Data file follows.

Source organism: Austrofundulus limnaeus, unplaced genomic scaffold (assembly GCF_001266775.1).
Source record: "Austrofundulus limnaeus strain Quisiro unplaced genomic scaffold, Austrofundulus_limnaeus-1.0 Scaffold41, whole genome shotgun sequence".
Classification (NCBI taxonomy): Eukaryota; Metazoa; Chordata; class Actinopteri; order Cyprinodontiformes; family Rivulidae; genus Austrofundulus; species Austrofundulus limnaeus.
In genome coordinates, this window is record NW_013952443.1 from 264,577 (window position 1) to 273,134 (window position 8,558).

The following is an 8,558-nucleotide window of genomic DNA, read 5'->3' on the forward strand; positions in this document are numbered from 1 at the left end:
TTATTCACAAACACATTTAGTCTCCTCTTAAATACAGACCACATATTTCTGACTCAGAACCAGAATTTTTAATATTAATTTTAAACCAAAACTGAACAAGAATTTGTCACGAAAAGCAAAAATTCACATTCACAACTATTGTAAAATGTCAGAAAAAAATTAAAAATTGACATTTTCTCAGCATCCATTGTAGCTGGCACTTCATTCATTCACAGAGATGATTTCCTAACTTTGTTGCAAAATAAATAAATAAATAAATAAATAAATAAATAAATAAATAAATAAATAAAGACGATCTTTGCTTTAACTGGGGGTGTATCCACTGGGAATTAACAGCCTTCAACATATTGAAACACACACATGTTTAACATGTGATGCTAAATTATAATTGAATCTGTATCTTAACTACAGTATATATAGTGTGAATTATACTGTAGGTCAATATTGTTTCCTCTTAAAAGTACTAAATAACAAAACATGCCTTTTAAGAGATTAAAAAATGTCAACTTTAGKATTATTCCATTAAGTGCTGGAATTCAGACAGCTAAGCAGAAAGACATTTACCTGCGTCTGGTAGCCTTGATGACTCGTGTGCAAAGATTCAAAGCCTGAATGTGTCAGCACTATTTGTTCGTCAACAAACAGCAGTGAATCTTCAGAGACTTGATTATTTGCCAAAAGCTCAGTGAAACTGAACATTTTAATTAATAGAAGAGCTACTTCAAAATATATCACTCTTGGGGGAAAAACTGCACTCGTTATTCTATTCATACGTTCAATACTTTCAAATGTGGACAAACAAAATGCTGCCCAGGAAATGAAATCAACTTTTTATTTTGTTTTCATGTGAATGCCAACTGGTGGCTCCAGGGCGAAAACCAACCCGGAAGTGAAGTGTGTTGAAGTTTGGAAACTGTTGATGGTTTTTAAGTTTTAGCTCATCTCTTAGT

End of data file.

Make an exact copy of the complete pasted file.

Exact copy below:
Source organism: Austrofundulus limnaeus, unplaced genomic scaffold (assembly GCF_001266775.1).
Source record: "Austrofundulus limnaeus strain Quisiro unplaced genomic scaffold, Austrofundulus_limnaeus-1.0 Scaffold41, whole genome shotgun sequence".
Classification (NCBI taxonomy): Eukaryota; Metazoa; Chordata; class Actinopteri; order Cyprinodontiformes; family Rivulidae; genus Austrofundulus; species Austrofundulus limnaeus.
In genome coordinates, this window is record NW_013952443.1 from 264,577 (window position 1) to 273,134 (window position 8,558).

The following is an 8,558-nucleotide window of genomic DNA, read 5'->3' on the forward strand; positions in this document are numbered from 1 at the left end:
TTATTCACAAACACATTTAGTCTCCTCTTAAATACAGACCACATATTTCTGACTCAGAACCAGAATTTTTAATATTAATTTTAAACCAAAACTGAACAAGAATTTGTCACGAAAAGCAAAAATTCACATTCACAACTATTGTAAAATGTCAGAAAAAAATTAAAAATTGACATTTTCTCAGCATCCATTGTAGCTGGCACTTCATTCATTCACAGAGATGATTTCCTAACTTTGTTGCAAAATAAATAAATAAATAAATAAATAAATAAATAAATAAATAAATAAATAAAGACGATCTTTGCTTTAACTGGGGGTGTATCCACTGGGAATTAACAGCCTTCAACATATTGAAACACACACATGTTTAACATGTGATGCTAAATTATAATTGAATCTGTATCTTAACTACAGTATATATAGTGTGAATTATACTGTAGGTCAATATTGTTTCCTCTTAAAAGTACTAAATAACAAAACATGCCTTTTAAGAGATTAAAAAATGTCAACTTTAGKATTATTCCATTAAGTGCTGGAATTCAGACAGCTAAGCAGAAAGACATTTACCTGCGTCTGGTAGCCTTGATGACTCGTGTGCAAAGATTCAAAGCCTGAATGTGTCAGCACTATTTGTTCGTCAACAAACAGCAGTGAATCTTCAGAGACTTGATTATTTGCCAAAAGCTCAGTGAAACTGAACATTTTAATTAATAGAAGAGCTACTTCAAAATATATCACTCTTGGGGGAAAAACTGCACTCGTTATTCTATTCATACGTTCAATACTTTCAAATGTGGACAAACAAAATGCTGCCCAGGAAATGAAATCAACTTTTTATTTTGTTTTCATGTGAATGCCAACTGGTGGCTCCAGGGCGAAAACCAACCCGGAAGTGAAGTGTGTTGAAGTTTGGAAACTGTTGATGGTTTTTAAGTTTTAGCTCATCTCTTAGT